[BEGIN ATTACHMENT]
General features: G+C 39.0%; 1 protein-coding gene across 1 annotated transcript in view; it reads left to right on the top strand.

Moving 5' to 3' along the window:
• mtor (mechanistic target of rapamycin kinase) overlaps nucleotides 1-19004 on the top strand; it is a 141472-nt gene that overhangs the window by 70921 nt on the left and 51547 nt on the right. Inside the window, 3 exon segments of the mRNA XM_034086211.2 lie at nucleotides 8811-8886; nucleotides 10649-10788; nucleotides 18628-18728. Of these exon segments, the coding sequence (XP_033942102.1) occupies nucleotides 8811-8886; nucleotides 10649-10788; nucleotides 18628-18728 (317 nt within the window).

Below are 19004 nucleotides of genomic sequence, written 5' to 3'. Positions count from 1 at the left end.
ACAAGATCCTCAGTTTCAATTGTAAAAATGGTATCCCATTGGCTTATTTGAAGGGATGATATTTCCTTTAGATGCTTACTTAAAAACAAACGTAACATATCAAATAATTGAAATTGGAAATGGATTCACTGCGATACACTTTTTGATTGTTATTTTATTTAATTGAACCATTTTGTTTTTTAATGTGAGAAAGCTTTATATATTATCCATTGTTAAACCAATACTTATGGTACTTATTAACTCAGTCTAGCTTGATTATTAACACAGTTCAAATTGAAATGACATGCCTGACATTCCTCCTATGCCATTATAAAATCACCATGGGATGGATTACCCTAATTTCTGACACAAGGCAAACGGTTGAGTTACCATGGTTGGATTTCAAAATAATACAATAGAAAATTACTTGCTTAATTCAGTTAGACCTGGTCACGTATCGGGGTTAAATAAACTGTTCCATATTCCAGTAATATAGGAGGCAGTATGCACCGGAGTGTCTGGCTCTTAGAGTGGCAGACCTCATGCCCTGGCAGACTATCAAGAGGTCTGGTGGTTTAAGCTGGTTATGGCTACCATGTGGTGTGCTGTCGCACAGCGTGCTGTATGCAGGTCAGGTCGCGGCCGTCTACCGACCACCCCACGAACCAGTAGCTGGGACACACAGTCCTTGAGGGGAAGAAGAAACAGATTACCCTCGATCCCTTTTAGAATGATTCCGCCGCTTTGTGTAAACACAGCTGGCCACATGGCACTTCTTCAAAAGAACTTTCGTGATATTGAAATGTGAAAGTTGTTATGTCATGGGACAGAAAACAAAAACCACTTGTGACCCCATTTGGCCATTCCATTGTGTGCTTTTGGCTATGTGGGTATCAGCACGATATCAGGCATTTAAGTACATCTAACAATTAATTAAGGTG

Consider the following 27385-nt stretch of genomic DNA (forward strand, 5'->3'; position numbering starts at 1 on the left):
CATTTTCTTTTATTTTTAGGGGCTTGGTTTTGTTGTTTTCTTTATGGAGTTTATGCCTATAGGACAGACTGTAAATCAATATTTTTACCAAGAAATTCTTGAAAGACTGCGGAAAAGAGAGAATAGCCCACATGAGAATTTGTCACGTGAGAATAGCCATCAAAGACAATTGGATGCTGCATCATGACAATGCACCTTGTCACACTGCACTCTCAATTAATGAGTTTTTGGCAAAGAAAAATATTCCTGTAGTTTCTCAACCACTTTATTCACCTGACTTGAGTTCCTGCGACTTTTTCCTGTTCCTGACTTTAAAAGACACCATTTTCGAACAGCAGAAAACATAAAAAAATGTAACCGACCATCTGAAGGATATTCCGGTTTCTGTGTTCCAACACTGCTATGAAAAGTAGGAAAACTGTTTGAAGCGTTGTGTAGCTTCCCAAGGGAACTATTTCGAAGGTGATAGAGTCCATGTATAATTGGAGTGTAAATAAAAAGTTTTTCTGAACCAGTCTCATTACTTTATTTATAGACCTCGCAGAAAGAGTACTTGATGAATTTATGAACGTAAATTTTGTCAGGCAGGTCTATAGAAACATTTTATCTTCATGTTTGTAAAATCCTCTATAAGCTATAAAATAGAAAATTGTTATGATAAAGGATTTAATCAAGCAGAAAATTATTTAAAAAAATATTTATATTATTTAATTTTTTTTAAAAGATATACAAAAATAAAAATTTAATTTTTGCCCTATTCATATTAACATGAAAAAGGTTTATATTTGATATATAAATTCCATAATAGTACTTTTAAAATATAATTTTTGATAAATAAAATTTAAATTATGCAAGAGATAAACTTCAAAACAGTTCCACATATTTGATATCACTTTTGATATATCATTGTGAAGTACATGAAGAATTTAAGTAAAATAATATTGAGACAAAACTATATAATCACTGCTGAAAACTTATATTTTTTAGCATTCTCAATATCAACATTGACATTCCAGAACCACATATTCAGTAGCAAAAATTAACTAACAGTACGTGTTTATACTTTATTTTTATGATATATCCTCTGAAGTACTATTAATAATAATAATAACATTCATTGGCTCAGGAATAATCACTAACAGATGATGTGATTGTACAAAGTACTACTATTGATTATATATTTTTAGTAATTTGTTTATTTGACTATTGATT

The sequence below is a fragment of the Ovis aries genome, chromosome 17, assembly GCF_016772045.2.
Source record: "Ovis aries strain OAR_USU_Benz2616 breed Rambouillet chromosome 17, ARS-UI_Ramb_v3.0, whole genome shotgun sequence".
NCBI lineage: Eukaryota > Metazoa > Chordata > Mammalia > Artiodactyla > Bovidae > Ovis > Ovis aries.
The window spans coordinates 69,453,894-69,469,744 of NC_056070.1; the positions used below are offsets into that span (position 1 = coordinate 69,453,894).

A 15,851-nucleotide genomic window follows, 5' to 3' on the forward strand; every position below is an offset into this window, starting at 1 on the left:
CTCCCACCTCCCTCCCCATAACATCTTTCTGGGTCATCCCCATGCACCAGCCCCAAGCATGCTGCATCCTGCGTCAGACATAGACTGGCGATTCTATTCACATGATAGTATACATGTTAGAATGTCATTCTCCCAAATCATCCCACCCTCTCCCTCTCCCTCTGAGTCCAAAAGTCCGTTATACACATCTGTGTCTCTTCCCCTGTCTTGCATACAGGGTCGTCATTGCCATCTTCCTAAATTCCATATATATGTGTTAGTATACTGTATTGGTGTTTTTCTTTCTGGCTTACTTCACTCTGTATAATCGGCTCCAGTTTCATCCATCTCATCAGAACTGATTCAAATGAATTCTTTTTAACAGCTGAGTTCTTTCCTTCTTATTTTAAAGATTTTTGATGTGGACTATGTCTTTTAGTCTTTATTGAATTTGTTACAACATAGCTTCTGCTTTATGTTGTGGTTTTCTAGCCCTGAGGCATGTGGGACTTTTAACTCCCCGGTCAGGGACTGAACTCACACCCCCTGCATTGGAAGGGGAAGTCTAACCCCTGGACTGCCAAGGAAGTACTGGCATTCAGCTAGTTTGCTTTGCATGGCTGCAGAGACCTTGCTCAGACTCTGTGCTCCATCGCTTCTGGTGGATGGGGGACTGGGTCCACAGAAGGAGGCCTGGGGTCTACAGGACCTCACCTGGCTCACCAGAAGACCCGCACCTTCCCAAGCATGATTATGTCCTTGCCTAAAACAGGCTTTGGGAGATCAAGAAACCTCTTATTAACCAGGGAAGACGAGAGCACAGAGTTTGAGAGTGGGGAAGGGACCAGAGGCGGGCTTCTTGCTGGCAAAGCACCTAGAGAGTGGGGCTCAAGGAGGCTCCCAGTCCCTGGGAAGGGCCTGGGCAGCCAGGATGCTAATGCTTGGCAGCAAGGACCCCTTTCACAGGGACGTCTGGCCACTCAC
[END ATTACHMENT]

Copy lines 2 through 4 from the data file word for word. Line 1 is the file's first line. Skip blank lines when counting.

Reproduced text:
Moving 5' to 3' along the window:
• mtor (mechanistic target of rapamycin kinase) overlaps nucleotides 1-19004 on the top strand; it is a 141472-nt gene that overhangs the window by 70921 nt on the left and 51547 nt on the right. Inside the window, 3 exon segments of the mRNA XM_034086211.2 lie at nucleotides 8811-8886; nucleotides 10649-10788; nucleotides 18628-18728. Of these exon segments, the coding sequence (XP_033942102.1) occupies nucleotides 8811-8886; nucleotides 10649-10788; nucleotides 18628-18728 (317 nt within the window).

Below are 19004 nucleotides of genomic sequence, written 5' to 3'. Positions count from 1 at the left end.